BRASILIA (Reuters) - A Brazilian court on Thursday approved the seizure of former President Luiz Inacio Lula da Silva’s passport, the Justice Ministry said, after an appeals court upheld the corruption conviction of the left-wing hero.
The decision came on the eve of a planned trip by Lula to Africa. It also came a day after appellate court judges voted to uphold Lula’s convictions on taking a bribe and money laundering and extended his sentence, in a major blow to the popular politician’s plans to run again for the presidency this year. [nL2N1PJ0GU]
Lula’s lawyer Cristiano Zanin said the former president’s passport would be handed in on Friday, but called the decision “shocking” and an unnecessary restriction on his freedom of movement. In a statement, he said that the appellate court had been informed of Lula’s trip to Africa and his plans to return to Brazil on Jan 29.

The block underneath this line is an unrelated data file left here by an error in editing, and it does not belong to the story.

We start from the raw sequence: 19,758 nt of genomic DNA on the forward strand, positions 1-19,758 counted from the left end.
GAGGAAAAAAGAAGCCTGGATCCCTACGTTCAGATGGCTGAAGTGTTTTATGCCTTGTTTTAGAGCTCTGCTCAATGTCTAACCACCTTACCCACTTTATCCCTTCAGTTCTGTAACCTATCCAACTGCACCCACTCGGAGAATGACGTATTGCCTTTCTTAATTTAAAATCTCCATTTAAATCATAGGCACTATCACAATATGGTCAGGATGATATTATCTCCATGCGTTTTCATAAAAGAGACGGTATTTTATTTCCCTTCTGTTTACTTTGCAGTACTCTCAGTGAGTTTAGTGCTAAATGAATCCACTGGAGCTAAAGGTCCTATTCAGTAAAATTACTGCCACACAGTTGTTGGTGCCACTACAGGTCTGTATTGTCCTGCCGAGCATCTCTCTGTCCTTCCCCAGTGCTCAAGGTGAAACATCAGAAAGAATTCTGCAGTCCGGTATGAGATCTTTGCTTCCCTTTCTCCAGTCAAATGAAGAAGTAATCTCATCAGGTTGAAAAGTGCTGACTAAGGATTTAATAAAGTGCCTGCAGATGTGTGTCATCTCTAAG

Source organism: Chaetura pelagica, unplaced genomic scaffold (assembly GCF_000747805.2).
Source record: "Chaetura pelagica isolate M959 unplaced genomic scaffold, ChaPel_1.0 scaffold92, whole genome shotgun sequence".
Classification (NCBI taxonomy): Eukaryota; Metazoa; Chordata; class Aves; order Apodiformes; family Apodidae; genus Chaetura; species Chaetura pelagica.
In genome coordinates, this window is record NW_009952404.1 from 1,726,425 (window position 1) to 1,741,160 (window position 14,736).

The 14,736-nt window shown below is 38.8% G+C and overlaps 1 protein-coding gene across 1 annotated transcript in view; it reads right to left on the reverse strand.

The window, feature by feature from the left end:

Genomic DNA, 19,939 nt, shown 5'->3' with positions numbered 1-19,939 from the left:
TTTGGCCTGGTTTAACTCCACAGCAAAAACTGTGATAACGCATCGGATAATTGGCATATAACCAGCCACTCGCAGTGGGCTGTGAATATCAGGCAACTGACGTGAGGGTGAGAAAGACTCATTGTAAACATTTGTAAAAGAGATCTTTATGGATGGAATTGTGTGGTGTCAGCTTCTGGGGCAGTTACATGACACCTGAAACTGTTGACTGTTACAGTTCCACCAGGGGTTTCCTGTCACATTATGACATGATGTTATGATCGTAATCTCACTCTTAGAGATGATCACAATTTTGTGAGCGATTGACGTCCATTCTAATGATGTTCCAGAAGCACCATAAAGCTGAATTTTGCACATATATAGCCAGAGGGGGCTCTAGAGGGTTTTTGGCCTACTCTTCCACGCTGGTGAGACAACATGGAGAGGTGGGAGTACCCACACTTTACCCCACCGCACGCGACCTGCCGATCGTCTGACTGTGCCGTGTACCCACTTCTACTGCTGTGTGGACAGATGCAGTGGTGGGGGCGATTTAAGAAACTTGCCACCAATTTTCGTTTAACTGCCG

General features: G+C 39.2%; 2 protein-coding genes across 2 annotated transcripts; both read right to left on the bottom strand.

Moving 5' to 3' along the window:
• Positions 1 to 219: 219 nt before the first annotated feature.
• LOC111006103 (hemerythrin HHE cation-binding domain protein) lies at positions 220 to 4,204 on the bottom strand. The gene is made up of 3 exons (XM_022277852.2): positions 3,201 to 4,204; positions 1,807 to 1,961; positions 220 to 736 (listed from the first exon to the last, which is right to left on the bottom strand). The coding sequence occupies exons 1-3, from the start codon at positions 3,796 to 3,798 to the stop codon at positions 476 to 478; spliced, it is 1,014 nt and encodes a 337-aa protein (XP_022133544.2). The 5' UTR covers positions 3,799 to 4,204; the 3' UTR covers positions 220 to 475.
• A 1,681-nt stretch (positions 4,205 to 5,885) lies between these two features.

“He won’t travel now,” Lula spokesman Jose Chrispiniano said, adding that the former leader had planned to attend an African Union conference in Ethiopia.
Justice Minister Torquoato Jardim, who was informed of the decision by the federal police chief, recommended that Lula be informed of the decision to avoid any problems, the ministry said.
Lula could be arrested as soon as judges make a decision on a final appeal in his case, which is expected to occur in at most two to three months.
Reporting by Ricardo Brito; Additional reporting by Anthony Boadle; Writing by Alexandra Alper; Editing by Leslie Adler and Diane Craft